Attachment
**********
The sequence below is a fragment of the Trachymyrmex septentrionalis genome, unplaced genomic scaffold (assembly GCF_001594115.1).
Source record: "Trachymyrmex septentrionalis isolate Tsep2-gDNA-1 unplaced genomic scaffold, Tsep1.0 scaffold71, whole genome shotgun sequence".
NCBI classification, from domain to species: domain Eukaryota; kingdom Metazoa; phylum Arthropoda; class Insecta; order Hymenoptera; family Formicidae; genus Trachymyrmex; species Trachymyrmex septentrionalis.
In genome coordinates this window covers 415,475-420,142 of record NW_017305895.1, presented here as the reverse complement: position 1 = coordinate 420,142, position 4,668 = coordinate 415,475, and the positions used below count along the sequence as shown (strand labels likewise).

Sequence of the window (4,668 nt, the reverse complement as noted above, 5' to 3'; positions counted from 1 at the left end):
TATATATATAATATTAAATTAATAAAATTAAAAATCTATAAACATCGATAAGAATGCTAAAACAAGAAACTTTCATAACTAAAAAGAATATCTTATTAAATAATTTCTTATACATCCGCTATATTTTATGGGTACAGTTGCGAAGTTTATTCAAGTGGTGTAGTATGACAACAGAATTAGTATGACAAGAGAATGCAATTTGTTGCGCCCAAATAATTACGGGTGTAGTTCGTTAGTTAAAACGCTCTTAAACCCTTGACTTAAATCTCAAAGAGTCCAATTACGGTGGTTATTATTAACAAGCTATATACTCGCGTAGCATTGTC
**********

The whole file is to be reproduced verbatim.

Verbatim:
The sequence below is a fragment of the Trachymyrmex septentrionalis genome, unplaced genomic scaffold (assembly GCF_001594115.1).
Source record: "Trachymyrmex septentrionalis isolate Tsep2-gDNA-1 unplaced genomic scaffold, Tsep1.0 scaffold71, whole genome shotgun sequence".
NCBI classification, from domain to species: domain Eukaryota; kingdom Metazoa; phylum Arthropoda; class Insecta; order Hymenoptera; family Formicidae; genus Trachymyrmex; species Trachymyrmex septentrionalis.
In genome coordinates this window covers 415,475-420,142 of record NW_017305895.1, presented here as the reverse complement: position 1 = coordinate 420,142, position 4,668 = coordinate 415,475, and the positions used below count along the sequence as shown (strand labels likewise).

Sequence of the window (4,668 nt, the reverse complement as noted above, 5' to 3'; positions counted from 1 at the left end):
TATATATATAATATTAAATTAATAAAATTAAAAATCTATAAACATCGATAAGAATGCTAAAACAAGAAACTTTCATAACTAAAAAGAATATCTTATTAAATAATTTCTTATACATCCGCTATATTTTATGGGTACAGTTGCGAAGTTTATTCAAGTGGTGTAGTATGACAACAGAATTAGTATGACAAGAGAATGCAATTTGTTGCGCCCAAATAATTACGGGTGTAGTTCGTTAGTTAAAACGCTCTTAAACCCTTGACTTAAATCTCAAAGAGTCCAATTACGGTGGTTATTATTAACAAGCTATATACTCGCGTAGCATTGTC